Tom Guiry and Marty York want people to know they take their work seriously. Forget about becoming the next Macaulay Culkins; for these actors the play's the thing -- or in this case the movie: "The Sandlot," opening today at area theaters.
Ensconced recently in a Washington hotel room during a six-city promotional swing, the 12-year-old actors slog manfully through a day of interviews with television and newspaper reporters. Like actors three times their age, they talk glibly about their agents, the inspiration their director (David Mickey Evans) provided, the wholesomeness of their movie, and past and coming credits.
A visitor begins to wonder, as the pope was reputed to have asked Americans in the 1930s about Shirley Temple: "Is this a midget?"
But then they become restive, and eagerly divulge some inside details about the warm, nostalgic film, which chronicles a 1960s summer in the lives of a gang of baseball-playing kids.
Did you know the chewing tobacco the guys try one night is really an awful-tasting mix of corned beef and licorice, for example?
"And the throw-up was just chicken noodle soup," Tom says of the ensuing scene, as the boys whirl around on a carnival ride.
"Yeah, and salsa. Chicken noodle soup and salsa. It looked really gross," Marty adds.
"I had to take the ride 18 times, and I really felt sick," Tom says of the scene, which got the biggest laugh from an audience of kids and parents at a recent screening in Glen Burnie.
The actors also reveal that "The Beast," a dog of fantastic proportion who hoards baseballs hit into his yard, was really played by three dogs -- bull mastiffs named Gunner, Rocky and Bully (as well as special-effects magic in some scenes).
And in between scenes and on days off during last summer's two-month shoot in Salt Lake City, they easily shed their 1960s characters to play video games in a condo complex off the set or to hang out at the local mall.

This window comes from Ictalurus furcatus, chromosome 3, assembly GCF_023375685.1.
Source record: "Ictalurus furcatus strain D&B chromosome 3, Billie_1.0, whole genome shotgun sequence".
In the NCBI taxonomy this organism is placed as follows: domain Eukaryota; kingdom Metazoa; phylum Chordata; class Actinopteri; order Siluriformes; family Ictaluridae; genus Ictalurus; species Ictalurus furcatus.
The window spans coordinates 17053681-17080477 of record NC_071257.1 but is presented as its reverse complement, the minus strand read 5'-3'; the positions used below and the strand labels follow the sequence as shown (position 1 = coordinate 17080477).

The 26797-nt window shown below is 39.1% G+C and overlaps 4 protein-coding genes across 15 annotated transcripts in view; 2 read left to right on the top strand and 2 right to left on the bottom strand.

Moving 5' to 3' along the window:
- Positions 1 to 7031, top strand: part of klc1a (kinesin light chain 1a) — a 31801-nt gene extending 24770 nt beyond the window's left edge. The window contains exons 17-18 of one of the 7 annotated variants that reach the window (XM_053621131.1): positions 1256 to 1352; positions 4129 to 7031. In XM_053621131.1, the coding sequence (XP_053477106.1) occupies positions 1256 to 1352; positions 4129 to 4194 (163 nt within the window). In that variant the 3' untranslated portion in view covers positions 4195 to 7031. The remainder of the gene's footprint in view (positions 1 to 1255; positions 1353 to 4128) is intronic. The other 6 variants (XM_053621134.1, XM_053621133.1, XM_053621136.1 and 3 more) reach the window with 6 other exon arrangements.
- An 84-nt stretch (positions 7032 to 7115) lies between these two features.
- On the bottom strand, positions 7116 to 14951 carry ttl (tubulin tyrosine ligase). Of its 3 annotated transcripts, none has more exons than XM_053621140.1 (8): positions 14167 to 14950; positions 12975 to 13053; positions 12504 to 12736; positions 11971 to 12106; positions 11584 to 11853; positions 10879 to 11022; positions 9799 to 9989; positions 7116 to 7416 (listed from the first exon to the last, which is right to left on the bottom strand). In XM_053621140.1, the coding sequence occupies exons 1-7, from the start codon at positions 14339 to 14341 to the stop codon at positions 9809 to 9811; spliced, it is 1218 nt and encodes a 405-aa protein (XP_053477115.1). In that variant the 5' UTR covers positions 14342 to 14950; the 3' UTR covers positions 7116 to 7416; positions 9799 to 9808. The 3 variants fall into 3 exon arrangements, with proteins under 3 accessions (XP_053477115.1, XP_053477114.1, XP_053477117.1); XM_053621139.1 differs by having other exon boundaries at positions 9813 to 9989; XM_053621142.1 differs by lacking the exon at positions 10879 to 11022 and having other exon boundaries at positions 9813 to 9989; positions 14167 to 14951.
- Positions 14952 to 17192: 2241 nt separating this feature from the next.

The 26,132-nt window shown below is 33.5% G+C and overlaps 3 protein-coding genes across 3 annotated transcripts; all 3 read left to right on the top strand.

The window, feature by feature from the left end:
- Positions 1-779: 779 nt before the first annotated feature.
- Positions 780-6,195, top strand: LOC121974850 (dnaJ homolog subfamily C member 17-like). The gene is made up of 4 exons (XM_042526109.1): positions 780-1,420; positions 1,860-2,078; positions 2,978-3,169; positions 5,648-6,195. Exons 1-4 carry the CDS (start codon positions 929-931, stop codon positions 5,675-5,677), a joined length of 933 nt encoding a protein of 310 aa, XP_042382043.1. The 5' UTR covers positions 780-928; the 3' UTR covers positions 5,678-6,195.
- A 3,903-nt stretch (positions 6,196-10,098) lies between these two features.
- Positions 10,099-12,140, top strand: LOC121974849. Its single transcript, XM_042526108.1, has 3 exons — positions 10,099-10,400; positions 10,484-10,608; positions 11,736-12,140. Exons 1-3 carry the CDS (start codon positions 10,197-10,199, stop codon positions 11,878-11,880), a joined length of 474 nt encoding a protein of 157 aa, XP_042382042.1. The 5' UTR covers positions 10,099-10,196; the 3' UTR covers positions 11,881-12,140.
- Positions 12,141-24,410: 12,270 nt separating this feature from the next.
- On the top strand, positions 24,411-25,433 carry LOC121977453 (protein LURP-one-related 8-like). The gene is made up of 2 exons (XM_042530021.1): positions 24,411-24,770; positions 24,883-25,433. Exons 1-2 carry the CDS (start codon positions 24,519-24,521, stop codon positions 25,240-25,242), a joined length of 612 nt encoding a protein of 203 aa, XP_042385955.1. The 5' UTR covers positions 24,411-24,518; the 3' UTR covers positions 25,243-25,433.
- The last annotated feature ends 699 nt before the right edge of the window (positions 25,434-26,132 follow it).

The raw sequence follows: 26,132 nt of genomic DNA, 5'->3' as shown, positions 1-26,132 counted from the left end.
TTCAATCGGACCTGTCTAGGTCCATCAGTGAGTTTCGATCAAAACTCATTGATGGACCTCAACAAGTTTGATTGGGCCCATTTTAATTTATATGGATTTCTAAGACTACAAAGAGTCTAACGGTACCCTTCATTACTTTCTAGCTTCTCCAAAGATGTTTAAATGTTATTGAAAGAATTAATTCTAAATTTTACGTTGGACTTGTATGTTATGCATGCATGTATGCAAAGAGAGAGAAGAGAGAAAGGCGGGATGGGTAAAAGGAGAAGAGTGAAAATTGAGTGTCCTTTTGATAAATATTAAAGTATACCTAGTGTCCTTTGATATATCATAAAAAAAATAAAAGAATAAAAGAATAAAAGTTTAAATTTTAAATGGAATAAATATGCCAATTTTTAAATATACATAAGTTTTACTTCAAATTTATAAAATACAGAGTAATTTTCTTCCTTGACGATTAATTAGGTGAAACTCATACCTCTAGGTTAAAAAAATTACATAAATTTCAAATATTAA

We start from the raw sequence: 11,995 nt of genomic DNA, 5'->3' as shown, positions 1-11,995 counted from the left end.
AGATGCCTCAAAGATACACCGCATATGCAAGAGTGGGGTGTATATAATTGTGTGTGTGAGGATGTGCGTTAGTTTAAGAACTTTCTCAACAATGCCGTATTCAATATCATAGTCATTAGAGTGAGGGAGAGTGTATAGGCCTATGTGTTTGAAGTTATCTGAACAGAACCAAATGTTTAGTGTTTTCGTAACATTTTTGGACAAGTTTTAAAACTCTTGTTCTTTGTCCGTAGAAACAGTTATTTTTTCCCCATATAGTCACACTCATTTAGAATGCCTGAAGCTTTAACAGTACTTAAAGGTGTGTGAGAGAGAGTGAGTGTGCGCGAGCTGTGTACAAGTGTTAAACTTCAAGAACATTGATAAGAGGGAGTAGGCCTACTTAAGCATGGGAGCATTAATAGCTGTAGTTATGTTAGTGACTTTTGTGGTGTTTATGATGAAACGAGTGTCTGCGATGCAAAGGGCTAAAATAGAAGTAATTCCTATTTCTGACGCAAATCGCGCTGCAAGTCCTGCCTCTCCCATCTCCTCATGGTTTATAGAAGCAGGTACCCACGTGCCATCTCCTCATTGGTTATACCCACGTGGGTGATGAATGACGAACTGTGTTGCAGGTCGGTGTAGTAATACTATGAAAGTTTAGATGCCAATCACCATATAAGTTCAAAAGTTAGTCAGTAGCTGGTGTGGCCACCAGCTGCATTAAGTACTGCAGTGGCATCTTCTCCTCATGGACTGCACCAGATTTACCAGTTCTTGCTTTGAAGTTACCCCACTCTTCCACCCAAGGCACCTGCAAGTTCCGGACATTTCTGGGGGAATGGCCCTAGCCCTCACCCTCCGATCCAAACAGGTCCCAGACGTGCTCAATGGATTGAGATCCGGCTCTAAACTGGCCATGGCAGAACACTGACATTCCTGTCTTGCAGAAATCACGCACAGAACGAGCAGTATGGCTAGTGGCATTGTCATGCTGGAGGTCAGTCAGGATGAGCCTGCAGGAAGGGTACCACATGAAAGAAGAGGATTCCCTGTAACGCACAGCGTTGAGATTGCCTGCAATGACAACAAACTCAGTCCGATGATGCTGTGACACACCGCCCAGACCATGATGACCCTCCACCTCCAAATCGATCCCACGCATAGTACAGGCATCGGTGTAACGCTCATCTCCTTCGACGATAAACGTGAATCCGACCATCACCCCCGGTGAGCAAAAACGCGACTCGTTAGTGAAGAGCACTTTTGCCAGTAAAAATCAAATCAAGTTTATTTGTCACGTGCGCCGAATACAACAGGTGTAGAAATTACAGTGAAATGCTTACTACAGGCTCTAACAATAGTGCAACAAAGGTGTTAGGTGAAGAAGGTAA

So these are really boys, after all.
In "The Sandlot," Tom, from the New Jersey suburbs of New York, plays the lead role of Scotty, the new kid in the neighborhood who aches to be accepted by the guys who play a seemingly non-stop baseball game in the weedy yard of the title. He also strains to develop a closer relationship with his mother's new husband (played by comic Denis Leary; Karen Allen portrays Scotty's mother).
Marty, a Sacramento, Calif., native whose family moved to Los Angeles to further his career, plays the smaller part of Yeah Yeah, so called for his habit of starting every sentence that way.
Both performers have been in show business since age 6 or so, doing commercials and stage work. Tom also starred last weekend in the CBS TV movie "A Place To Be Loved," portraying the Florida boy who divorced his parents.
For Tom and Marty, of course, the 1962 setting of the movie reaches back into ancient history.
"It was great dressing up in those clothes. The shirts were really baggy and the shoes were funny," says Marty. He means P.F. Flyers, the canvas sneakers that predated the $100-plus running shoe.
"It was hard not to do what we do today. I couldn't say anything obnoxious in the movie," confides Tom.
Indeed, in sharp contrast to many adolescent movies and TV series these days, "The Sandlot" boys are almost pristine in their language and never make smart cracks to adults. (James Earl Jones, as a mysterious neighbor, is the film's only other important adult character.)
"David said he wanted a clean, nice movie," says Marty, of director Evans, who also co-wrote the script, with Robert Gunter.
"Why would we need [bad language]?" adds Tom. "We made it funny without it."